"There is a small group of people who know this technique," she said. "I learned from a lady who lived in Spain for a long time. She taught the technique to a small class. I took classes from her for one or two months, in 2012, once a week." 

Malkmus applies her own sensibilities as a mixed-media artist to her pieces. They are far from one-dimensional or simplistic, although she prefers to keep her subject matter somewhat grounded in reality, creating portraits or shapes of animals. 

Within each sculpture is a mountain of depth. She often uses bright colors painted on her pieces to convey a sense of joyfulness, bridging the gap between the cold elemental nature of metal to the fluid chaos of the natural world.

"What I do with this metal is I actually draw on it," she said. "Metal is an unusual surface to paint on. I press from both sides to make it 3-D-like. And then I manipulate it with patina and paint for metal and other acids to make it more dark or light."

Artist Irina Malkmus is known for her popular metal embossing. She describes her work as eclectic art, specializing in metal embossing, mixed media, painting, and more. She often uses found objects in her work, such as driftwood.

She first makes a sketch of her subject matter, then plans out which materials to use. She said because the metal pieces are so thin and fragile, it can be easy to make a mistake. The hardest part is trying not to bend each piece too hard, controlling the power of one's hands while creating the relief.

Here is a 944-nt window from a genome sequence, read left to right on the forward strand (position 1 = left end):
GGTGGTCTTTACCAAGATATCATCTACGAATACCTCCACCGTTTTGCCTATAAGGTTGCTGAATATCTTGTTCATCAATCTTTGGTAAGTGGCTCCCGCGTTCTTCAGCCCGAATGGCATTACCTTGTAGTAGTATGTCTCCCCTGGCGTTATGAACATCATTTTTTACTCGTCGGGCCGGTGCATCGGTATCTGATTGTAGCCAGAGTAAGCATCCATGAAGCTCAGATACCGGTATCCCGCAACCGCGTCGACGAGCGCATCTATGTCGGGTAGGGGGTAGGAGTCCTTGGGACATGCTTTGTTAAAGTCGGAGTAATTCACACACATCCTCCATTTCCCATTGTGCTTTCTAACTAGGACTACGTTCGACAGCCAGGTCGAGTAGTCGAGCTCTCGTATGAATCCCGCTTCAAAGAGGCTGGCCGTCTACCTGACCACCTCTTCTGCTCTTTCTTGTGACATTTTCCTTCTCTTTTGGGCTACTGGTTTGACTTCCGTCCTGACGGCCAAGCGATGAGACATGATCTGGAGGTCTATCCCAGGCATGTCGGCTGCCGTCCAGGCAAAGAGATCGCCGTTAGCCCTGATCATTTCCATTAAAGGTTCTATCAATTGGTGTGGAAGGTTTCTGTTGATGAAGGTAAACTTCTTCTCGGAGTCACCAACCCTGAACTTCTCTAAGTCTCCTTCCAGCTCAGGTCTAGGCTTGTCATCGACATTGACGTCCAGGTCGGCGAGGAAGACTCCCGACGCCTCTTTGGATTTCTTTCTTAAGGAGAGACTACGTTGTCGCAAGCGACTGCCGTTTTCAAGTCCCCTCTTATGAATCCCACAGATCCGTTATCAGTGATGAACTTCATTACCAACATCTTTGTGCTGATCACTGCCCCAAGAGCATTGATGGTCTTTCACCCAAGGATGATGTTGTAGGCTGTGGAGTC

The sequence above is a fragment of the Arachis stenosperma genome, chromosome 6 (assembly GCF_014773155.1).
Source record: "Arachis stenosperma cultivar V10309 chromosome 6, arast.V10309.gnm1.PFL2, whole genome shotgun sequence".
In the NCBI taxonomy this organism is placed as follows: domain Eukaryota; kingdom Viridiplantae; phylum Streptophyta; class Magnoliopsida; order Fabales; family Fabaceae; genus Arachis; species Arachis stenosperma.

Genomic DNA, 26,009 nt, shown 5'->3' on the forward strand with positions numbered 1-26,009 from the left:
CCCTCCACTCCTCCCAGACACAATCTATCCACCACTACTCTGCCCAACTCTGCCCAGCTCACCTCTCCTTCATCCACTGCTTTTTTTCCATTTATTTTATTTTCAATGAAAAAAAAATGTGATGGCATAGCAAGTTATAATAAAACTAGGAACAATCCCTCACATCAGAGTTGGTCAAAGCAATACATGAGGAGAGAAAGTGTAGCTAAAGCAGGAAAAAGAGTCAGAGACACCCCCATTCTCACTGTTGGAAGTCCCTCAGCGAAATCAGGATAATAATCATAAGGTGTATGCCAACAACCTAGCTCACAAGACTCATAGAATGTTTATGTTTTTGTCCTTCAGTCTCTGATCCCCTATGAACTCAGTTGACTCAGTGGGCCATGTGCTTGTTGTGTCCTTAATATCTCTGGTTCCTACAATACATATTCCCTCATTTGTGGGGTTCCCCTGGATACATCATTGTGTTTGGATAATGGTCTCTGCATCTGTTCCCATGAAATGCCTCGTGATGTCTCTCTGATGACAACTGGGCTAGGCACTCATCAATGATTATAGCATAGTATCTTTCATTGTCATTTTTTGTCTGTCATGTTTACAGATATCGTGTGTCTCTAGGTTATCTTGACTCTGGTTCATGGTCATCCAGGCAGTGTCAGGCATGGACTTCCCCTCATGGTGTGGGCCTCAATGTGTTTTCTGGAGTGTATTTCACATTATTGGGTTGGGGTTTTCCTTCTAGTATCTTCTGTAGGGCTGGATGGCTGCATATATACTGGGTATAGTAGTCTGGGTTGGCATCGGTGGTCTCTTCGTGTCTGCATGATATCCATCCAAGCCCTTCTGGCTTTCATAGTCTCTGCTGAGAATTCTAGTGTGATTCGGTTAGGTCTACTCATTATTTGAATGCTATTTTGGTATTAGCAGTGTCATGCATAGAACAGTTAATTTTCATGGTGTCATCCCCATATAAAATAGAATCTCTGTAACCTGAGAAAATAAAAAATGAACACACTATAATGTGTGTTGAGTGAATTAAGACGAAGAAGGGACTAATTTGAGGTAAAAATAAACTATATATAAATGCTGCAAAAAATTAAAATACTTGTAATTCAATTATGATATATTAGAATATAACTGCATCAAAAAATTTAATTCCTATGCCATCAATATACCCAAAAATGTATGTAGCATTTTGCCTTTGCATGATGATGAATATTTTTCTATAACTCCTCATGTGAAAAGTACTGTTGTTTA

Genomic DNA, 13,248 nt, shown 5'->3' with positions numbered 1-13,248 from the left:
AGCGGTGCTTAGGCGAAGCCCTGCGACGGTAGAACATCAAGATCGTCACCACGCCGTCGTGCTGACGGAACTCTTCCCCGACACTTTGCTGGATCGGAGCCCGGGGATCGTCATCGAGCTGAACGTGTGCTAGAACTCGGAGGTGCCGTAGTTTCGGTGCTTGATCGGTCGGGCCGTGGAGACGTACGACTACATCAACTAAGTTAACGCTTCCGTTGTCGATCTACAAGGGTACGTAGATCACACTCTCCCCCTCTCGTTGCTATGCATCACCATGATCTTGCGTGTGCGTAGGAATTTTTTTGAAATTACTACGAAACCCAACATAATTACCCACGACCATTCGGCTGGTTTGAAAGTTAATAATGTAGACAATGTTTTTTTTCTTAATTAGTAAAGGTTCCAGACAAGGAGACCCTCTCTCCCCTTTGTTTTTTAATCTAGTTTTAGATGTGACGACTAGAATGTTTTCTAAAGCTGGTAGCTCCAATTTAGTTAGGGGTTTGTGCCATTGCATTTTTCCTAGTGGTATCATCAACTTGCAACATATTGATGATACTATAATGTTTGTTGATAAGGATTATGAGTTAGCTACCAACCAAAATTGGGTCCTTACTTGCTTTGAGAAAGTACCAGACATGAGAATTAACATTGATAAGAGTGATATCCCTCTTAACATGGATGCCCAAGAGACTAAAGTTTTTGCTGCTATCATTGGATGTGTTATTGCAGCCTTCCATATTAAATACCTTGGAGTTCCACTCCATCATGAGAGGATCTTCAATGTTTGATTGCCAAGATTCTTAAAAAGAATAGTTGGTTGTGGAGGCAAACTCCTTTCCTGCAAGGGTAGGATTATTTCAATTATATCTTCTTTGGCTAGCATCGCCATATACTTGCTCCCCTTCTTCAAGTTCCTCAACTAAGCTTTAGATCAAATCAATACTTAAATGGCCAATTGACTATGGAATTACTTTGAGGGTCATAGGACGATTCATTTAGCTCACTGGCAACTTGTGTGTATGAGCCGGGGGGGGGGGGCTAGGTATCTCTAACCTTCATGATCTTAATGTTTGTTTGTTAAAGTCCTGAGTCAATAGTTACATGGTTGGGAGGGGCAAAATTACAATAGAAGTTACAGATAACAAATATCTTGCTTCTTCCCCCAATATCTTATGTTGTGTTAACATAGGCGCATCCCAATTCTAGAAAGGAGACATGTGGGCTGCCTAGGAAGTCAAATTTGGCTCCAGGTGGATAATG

But her planning and caution doesn't mean she afraid of making a few mistakes here and there.

"This is easy because I'm artist," Malkmus said. "I can change it a little bit or add something or put patina on or make it smooth again."

The process can also be long and requires a great amount of patience as an artist. To create her snail embossing, she spent three weeks from the sketch until it was completed. Different chemicals added at different stages to create the desired effects can take several days to fully dry before the artwork is ready to be manipulated again. 

Metal to the petal
Artist Irina Malkmus’ work is featured at Ameriprise Financial through Nov. 30. A reception to meet the artist is scheduled for Oct. 11 from 4 to 6 p.m. Ameriprise is located 2605 South Miller St., suite 104, Santa Maria. For more information on Malkmus’ work, visit irinamalkmus.com or follow her on Instagram @irina_malkmus.

While she misses her homeland, some days Malkmus has a strong reminder of what it was like to be in the forest picking mushrooms among all the snails.

"The snail piece is one of my favorite," she said. "It represents where I grew up. Here we have lots of snails in my garden. They are such cute creatures. I love them, and my daughters love them. When we get mushrooms, I see them and I always think of [Ukraine]." 

Arts and Lifestyle Writer Rebecca Rose is metal as hell. Contact her at rrose@santamariasun.com.